Updated from 2:03 p.m. EST
shares have surged more than 75% since the fallen device star introduced its Pre touchscreen phone that stole the show at CES Thursday.
Gadget fans and Palm
by the newest
iPhone imitator, but can one best-in-show phone turn Palm's fortunes around?
Research In Motion's
BlackBerry and later Apple's iPhone pushed Palm's Treo off the top of the smartphone mountain, Palm has struggled to recapture its glory. Without a hot phone to sell, the company has been running deep in the red, booking a $650 million net loss on $1.2 billion in sales over the past year. Thanks to two cash infusions from
, the Sunnyvale, Calif., tech shop has managed to keep on ticking.
, Palm has effectively been living for its Pre moment in Las Vegas Thursday. And witnesses say they nailed the presentation.
Palm Pre: iPhone Killer?
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The final version of the phone wasn't available for testing, but the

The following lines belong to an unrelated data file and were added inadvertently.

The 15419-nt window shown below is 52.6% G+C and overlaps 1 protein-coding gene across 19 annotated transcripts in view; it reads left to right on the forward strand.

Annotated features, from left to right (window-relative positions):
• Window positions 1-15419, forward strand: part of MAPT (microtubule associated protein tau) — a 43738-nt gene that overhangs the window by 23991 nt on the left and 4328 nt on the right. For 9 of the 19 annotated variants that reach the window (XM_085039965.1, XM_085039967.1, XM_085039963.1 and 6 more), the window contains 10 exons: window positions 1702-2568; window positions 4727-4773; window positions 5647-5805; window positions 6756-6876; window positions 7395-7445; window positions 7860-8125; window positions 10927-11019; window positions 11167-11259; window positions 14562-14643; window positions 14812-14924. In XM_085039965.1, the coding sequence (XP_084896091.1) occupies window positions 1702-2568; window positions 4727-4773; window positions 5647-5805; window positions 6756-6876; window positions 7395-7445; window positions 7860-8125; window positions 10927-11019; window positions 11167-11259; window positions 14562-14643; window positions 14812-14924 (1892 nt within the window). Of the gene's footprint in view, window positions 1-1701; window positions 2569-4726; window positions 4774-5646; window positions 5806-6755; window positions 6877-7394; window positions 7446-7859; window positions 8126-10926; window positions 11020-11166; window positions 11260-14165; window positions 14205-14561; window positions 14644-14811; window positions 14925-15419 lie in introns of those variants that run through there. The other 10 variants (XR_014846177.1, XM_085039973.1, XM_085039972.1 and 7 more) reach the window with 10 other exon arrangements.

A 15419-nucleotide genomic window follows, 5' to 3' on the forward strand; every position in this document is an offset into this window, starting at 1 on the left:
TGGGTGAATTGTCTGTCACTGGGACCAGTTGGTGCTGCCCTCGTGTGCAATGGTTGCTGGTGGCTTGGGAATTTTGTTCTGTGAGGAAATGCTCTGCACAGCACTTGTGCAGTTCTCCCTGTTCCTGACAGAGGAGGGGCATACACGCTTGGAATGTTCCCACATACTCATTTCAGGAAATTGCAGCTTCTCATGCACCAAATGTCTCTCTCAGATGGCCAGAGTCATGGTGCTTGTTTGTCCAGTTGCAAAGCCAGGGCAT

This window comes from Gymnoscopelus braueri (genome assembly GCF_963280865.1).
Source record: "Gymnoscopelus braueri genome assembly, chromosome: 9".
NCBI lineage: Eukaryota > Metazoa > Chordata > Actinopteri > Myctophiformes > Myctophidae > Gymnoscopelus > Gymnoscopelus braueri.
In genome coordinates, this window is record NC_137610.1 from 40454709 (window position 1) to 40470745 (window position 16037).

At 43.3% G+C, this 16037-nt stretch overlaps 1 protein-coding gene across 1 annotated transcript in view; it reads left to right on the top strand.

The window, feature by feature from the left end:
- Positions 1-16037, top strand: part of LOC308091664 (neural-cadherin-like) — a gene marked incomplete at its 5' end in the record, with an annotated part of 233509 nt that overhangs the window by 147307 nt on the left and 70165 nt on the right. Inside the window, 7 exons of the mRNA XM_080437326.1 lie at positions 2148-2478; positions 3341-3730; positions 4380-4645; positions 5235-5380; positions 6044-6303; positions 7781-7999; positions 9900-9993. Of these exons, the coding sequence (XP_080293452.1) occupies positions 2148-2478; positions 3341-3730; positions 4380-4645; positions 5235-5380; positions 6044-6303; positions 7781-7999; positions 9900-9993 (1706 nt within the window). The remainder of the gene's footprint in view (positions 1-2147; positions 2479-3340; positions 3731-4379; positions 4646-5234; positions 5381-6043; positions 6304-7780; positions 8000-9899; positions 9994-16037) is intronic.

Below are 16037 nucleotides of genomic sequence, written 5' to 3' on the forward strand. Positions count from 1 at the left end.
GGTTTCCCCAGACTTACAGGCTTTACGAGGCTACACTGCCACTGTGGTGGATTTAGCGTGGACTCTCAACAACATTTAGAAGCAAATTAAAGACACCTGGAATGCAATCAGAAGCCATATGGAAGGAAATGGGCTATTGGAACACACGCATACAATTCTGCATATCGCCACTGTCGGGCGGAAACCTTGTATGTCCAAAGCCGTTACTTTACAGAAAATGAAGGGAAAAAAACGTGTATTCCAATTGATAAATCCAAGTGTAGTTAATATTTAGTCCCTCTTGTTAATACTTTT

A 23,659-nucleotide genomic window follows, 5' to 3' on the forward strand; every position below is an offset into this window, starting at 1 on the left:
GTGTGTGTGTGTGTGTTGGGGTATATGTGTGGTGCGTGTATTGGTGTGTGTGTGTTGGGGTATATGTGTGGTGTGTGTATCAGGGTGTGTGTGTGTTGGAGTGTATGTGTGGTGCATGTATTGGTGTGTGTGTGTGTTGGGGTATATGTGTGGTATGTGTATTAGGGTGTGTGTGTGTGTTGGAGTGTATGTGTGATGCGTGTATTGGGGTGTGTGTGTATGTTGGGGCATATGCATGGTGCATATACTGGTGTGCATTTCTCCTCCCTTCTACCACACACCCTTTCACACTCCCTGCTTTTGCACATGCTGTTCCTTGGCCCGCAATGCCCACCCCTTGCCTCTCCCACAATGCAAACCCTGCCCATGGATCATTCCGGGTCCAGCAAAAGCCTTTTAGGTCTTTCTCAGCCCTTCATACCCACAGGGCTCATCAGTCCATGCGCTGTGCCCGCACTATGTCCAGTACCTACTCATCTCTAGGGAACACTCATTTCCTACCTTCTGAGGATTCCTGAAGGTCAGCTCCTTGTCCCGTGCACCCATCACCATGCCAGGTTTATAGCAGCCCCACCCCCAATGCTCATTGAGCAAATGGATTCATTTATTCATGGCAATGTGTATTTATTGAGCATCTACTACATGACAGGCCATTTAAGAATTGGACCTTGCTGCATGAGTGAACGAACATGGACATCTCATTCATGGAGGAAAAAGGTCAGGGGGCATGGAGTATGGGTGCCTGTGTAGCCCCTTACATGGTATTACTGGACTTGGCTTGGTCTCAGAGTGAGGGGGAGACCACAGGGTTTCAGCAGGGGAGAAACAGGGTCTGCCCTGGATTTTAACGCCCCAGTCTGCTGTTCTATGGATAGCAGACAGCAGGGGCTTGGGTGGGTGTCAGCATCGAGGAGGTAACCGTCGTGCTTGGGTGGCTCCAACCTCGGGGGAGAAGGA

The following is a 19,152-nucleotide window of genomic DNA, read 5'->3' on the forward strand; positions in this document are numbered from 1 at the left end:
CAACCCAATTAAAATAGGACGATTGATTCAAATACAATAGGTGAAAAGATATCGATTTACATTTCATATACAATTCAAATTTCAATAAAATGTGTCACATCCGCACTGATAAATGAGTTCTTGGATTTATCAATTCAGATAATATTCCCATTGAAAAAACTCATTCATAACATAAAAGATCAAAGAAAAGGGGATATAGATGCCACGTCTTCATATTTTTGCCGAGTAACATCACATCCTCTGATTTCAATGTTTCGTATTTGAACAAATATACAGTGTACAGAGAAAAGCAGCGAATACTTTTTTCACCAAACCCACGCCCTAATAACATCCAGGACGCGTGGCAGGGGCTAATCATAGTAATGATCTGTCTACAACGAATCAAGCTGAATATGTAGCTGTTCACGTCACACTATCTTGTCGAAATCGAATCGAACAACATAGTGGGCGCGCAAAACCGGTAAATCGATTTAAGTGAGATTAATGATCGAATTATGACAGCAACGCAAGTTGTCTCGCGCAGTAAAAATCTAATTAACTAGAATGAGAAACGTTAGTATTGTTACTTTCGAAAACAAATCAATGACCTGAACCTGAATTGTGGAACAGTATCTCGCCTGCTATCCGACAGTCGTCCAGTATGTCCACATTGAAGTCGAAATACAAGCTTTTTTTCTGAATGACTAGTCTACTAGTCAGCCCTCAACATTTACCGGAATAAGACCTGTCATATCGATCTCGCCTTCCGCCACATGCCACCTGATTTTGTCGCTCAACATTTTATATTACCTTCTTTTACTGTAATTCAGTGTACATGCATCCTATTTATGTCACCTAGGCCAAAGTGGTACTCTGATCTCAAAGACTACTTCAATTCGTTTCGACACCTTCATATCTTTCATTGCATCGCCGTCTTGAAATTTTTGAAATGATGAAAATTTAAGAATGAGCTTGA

were glowing. The Pre earned big points for a slide-out keypad, flash 3 megapixel camera, quick processing and a multi-touch screen. Critics took off points for its thickness and lack of a memory card slot.
Despite the recession and rising unemployment, consumers still have an appetite for smartphones. So if nothing else, timing is on Palm's side.
But analysts have fresh memories of Palm's lost years. These were the rocky times punctuated by Treo retreads and the Foleo, an awkward stab at netbooks that correctly predicted a new category, but was fatally positioned as a Treo accessory. Palm killed the Foleo project after four months.
"While WebOS and Pre are undeniably compelling, it's too early to call Palm's turnaround," RBC analyst Mike Abramsky writes in a note Friday.
Abramsky's neutral rating on Palm and his wait-and-see approach stems from a bit of skepticism that the company can overcome a few formidable challenges. Having spent the past seven years losing its core customers to RIM and later Apple, Palm has to hope the Pre is compelling enough to reverse the tide. This effort cannot afford any of the ususal setbacks like product delays, supply shortages and telco approval.
And speaking of phone companies, an exclusive sales agreement with
, the shrinking No.3 carrier, could be a major hurdle. Says Abramsky: An "exclusive launch on struggling Sprint may constrain sell-through."
Even if Palm's Pre is a hit, its got a lot of ground to make up.
"However well done the Pre may be, it is one model at one operator," says CCS Insight analyst John Jackson. "This is an obvious limitation to sales volume, which Palm sorely needs."
Palm shares, which closed Wednesday at $3.36, ended at $5.96 Friday.